My newest "adventure" features, yet again, my suitcase. When I first arrived in Europe from the US, my large blue suitcase was burdensome because its hugeness precluded me from transporting it easily from the Berlin airport to my 2-month residence in Leipzig, Germany. So I rented a Fiat. But last week the heaviness of the suitcase was burdensome for an entirely different reason: it led me to believe I could leave it unattended on the street for five minutes. Who would steal a 100-pound suitcase??!?! (You can probably see where this is going.)
When I moved into my new apartment on Saturday, I called a cab to come and transport me, my very large suitcase, and my other things (mainly books) to the new place. A few minutes before he arrived I decided to take my suitcase out to the courtyard to save some time. I didn't think twice about leaving the suitcase there unattended for less than five minutes (allow me to remind you, again, that it is very large and very heavy). When I returned to the courtyard with more of my things the driver had arrived and my suitcase was not where I had left it. I assumed the driver had already loaded it into the car, and asked him as much, and he looked puzzled, clearly not having seen any suitcase.
That's when the hot pursuit of the large navy blue suitcase began. First -- on foot.
At every dumpster on the street there was at least one homeless person sifting through the trash, including the dumpster by my apartment building. I had never noticed this in the past.
I asked one dumpster diver - a woman around 50 - if she had seen my suitcase and she started screaming profanities at me. So that wasn't going to lead anywhere. Then I asked a group of young-ish men in the adjacent courtyard if they had seen my suitcase and one said yes, he saw someone wheeling it into the courtyard and behind the building. But it was clear that he was lying, which was confirmed by wheel tracks leading in a completely different direction.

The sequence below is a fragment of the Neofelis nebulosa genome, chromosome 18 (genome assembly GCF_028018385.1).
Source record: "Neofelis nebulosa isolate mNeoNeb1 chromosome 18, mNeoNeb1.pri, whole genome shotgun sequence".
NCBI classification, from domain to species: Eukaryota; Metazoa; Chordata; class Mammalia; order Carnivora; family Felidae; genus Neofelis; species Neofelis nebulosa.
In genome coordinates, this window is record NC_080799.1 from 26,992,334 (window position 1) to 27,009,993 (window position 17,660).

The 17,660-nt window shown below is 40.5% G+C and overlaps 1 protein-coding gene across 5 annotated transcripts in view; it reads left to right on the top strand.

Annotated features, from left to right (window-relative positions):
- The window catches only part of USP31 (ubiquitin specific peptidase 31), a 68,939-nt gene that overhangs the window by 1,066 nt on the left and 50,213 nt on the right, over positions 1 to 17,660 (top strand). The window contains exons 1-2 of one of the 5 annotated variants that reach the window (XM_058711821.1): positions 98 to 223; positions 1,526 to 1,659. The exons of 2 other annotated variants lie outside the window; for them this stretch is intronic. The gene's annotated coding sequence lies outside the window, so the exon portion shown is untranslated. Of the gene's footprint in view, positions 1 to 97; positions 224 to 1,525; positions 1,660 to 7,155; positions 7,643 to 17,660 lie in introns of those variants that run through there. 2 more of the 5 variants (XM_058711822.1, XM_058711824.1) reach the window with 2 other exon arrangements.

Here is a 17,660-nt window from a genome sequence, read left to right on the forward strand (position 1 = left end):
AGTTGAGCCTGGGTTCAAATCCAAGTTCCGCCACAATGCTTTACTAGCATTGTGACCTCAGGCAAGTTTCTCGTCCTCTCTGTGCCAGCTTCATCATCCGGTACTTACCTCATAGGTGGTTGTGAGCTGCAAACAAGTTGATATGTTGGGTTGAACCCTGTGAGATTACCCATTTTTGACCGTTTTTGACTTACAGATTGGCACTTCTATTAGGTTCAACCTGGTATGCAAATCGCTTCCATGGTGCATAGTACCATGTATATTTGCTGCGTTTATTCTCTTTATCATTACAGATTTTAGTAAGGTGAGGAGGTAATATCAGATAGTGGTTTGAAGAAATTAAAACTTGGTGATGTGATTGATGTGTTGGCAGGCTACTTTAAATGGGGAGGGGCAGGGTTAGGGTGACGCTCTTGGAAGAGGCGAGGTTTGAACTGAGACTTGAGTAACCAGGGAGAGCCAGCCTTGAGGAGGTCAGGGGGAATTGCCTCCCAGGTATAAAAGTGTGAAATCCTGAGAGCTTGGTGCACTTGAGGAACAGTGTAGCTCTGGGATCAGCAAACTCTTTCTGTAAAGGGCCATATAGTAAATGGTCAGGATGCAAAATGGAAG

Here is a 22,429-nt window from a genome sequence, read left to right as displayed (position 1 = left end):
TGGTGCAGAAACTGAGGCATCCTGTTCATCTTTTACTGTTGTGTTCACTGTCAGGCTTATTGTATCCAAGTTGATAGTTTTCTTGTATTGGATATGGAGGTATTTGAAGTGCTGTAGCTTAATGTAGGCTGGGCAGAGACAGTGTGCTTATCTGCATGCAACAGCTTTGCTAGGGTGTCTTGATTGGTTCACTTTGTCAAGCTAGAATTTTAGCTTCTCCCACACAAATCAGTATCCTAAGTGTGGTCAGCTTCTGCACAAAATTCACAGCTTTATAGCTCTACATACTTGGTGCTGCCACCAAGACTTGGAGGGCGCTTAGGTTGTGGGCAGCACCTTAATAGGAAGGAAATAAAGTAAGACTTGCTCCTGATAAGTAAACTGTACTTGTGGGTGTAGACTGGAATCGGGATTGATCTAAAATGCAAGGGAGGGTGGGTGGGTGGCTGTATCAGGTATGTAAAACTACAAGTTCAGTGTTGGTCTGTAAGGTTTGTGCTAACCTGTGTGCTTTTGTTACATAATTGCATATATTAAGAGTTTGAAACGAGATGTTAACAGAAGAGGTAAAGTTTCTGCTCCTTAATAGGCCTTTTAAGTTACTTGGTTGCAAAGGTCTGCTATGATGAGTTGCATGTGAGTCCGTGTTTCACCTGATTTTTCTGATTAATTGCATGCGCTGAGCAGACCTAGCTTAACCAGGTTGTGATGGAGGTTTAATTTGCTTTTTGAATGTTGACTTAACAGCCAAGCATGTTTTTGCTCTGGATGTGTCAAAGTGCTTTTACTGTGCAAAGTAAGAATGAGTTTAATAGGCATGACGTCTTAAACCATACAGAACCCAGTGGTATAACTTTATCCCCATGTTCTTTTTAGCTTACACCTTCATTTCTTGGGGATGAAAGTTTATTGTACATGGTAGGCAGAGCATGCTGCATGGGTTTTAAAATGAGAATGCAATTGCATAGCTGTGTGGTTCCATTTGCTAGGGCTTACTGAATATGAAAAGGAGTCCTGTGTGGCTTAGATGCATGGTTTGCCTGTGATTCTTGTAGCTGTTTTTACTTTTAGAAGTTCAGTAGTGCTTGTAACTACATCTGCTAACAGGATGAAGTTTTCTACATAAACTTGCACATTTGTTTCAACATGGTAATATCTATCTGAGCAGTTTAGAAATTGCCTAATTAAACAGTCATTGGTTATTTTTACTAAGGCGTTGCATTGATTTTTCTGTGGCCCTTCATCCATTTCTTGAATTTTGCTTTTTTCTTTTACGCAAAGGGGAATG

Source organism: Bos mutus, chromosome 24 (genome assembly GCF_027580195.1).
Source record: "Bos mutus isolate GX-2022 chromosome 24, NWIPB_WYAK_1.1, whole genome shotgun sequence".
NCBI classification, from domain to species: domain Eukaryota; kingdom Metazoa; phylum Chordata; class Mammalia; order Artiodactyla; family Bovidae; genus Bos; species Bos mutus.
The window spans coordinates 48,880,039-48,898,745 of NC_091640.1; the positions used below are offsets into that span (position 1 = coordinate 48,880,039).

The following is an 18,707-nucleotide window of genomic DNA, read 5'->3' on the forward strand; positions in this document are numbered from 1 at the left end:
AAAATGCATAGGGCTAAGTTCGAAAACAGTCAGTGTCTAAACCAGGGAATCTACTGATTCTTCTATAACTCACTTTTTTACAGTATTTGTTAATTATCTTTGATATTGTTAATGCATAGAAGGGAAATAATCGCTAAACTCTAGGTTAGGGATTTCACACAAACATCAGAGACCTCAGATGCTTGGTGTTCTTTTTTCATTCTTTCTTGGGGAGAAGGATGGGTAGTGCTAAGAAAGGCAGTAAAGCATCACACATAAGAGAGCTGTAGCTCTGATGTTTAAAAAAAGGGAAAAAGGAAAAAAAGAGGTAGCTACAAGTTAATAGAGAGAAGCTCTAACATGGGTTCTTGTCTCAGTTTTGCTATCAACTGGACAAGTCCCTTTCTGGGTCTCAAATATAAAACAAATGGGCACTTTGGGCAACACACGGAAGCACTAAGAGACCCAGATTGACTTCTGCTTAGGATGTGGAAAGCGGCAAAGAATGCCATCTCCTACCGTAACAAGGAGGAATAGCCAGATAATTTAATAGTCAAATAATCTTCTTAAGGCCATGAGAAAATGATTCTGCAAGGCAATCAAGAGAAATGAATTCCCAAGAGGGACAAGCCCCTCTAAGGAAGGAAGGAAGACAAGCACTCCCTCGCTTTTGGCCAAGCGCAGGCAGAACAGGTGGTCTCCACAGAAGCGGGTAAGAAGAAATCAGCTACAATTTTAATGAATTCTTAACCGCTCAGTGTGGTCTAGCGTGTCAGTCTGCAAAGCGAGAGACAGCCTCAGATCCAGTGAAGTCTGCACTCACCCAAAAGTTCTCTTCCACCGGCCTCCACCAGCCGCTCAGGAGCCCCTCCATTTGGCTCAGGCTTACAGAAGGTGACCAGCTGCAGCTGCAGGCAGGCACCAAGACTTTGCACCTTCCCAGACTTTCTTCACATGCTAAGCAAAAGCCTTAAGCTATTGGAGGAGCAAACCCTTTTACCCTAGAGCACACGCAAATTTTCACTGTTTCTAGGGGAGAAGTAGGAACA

Tracing the wheel tracks was the cab driver's idea. He really stepped up to the plate for the occasion, turning out to be a real suitcase sleuth.
We continued the pursuit from the cab, hot on the trail of my suitcase tracks. But at the end of my very long block we came to a dead end. Traffic at the intersection obscured the suitcase tracks. The cab driver ran across the street, actually a large boulevard, to see if he could continue tracing the tracks or see any sign of my suitcase, but to no avail. When he returned to the car, it became clear that my suitcase was gone for good. Just as I was about to completely resign myself to the loss of the great majority of my clothing, shoes, my back-up hard drive... I looked across the boulevard one more time and...
There it was! I spotted my enormous navy blue suitcase being wheeled around by some man on the other side of the large road. It was unmistakably my suitcase: I could even see the pink luggage tag flipping back and forth as the man spun the suitcase around.
The cab driver ran and retrieved my suitcase (the man said he "found" it by a dumpster; he relinquished control of it fairly easily, saying "you're welcome" as he walked away), I made it to my new apartment with all of my things in tact, I tipped the cab driver very generously, and that was the end of my move.
Perhaps out of excitement for the move, or out of the frantic-ness that inevitably accompanies all of my moves, or because I was starting to develop an ever so faint warm and fuzzy feeling toward Moscow... anyway, whatever the reason, for the second time in Moscow I came frighteningly close to losing a major possession. You may recall the Starbucks incident in September.
I don't think this, or the Starbucks incident, necessarily reflects poorly upon Russia or Moscow. I do think it's necessary to be much more careful than I would ever be in the US about watching my personal possessions. Petty theft just seems much more rampant than it is at home. The last time I remember being a victim of theft was in 6th grade when I forgot to lock my locker and a girl stole my gym shoes and then wore them to school the next day. (It seems that I have quite the streak of dumb luck when it comes to this sort of thing.)
It's very nice to be in my new place. No longer sandwiched between two large, loud streets; no longer next to a dirty train station. Since I moved, things have been much more peaceful and I've been able to get a lot of work done. Sure, I flooded the bathroom and broke the toilet (unrelated incidents... and I actually don't think the toilet is my fault), but all in all, it's been very peaceful and uneventful.
View from my new 13th floor apartment (the park's in the other direction):